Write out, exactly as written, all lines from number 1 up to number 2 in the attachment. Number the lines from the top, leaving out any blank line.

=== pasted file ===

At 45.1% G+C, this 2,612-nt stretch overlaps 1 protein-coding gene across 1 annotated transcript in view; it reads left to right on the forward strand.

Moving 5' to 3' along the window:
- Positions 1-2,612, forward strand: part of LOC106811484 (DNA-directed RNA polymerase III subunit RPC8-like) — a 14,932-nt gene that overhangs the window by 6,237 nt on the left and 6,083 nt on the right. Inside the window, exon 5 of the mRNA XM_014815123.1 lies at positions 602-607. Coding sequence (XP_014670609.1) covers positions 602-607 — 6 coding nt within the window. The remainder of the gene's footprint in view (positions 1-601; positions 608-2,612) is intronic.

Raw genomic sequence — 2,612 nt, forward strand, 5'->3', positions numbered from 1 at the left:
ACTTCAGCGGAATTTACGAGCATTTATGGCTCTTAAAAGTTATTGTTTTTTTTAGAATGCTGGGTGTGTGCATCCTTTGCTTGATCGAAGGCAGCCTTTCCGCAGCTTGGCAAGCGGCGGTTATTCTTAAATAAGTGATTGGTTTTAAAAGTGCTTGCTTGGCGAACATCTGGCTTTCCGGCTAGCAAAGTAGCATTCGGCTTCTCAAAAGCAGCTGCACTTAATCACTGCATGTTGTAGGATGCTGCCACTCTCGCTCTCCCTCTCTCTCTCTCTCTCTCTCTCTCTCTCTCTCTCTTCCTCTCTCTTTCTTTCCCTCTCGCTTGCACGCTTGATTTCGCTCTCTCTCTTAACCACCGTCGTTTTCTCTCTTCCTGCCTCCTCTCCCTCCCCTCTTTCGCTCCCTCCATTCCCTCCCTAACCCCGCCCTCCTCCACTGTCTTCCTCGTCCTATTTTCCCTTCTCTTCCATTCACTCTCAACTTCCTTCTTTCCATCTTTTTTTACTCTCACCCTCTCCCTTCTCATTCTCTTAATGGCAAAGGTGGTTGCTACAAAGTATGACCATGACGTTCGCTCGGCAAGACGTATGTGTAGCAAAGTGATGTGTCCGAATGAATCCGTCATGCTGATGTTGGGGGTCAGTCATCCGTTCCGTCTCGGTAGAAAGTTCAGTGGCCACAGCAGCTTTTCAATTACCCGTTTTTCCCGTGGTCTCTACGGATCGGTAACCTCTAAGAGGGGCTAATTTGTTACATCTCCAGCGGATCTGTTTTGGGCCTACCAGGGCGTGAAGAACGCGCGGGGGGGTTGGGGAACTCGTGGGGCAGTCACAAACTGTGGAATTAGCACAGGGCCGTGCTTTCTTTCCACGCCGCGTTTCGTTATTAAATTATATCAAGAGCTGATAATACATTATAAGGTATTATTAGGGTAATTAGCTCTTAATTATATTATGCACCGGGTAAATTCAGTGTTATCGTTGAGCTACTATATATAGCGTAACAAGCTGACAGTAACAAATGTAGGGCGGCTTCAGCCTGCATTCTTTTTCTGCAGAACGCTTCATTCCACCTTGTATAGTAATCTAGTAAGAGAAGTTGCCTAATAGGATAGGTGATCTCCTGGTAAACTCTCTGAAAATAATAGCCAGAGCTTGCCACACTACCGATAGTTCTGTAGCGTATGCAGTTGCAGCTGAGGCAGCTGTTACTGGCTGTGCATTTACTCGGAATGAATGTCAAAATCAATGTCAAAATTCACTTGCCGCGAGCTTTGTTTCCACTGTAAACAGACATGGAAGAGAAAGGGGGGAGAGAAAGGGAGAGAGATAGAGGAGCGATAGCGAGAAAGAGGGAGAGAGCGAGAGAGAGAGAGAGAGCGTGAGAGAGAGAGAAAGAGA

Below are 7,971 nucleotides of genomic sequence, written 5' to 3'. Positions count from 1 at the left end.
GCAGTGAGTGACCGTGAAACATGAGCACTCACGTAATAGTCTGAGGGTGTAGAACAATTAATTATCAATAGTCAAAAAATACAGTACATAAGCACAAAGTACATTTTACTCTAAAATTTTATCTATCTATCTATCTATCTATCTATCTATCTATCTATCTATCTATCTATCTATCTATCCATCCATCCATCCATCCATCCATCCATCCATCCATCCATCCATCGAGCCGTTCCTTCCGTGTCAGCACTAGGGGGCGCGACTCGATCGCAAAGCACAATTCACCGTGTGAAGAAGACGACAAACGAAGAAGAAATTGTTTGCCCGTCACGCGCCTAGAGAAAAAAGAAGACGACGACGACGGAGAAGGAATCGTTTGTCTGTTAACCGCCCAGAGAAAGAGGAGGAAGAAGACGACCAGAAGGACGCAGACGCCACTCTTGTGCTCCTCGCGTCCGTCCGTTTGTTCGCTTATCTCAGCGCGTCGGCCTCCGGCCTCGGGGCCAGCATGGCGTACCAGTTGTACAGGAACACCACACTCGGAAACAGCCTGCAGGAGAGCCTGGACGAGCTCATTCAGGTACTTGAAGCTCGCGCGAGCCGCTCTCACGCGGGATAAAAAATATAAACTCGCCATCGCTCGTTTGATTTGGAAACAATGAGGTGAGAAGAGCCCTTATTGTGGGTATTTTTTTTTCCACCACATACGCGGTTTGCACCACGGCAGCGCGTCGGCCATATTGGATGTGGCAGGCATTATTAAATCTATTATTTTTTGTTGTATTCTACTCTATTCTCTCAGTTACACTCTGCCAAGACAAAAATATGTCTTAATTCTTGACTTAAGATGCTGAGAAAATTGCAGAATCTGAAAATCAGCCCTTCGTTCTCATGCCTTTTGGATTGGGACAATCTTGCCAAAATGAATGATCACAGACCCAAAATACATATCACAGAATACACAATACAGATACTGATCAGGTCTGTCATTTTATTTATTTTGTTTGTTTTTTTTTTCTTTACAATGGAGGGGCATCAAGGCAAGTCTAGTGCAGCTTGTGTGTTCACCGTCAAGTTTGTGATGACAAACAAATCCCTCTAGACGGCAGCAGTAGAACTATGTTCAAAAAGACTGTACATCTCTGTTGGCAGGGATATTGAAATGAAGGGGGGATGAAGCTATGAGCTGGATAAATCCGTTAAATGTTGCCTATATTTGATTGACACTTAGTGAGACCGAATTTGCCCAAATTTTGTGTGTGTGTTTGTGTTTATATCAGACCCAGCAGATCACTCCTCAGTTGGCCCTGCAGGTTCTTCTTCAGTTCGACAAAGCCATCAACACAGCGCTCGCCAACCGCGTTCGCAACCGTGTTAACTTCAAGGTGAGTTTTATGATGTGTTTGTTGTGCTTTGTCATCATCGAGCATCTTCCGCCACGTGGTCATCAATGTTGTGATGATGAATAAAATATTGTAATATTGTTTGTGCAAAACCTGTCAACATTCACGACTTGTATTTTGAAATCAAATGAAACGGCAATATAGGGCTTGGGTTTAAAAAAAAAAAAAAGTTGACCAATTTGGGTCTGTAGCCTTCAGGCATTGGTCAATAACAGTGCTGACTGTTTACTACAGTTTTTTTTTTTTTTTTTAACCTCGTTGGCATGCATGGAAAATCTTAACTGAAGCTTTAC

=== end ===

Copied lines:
At 45.1% G+C, this 2,612-nt stretch overlaps 1 protein-coding gene across 1 annotated transcript in view; it reads left to right on the forward strand.

Moving 5' to 3' along the window: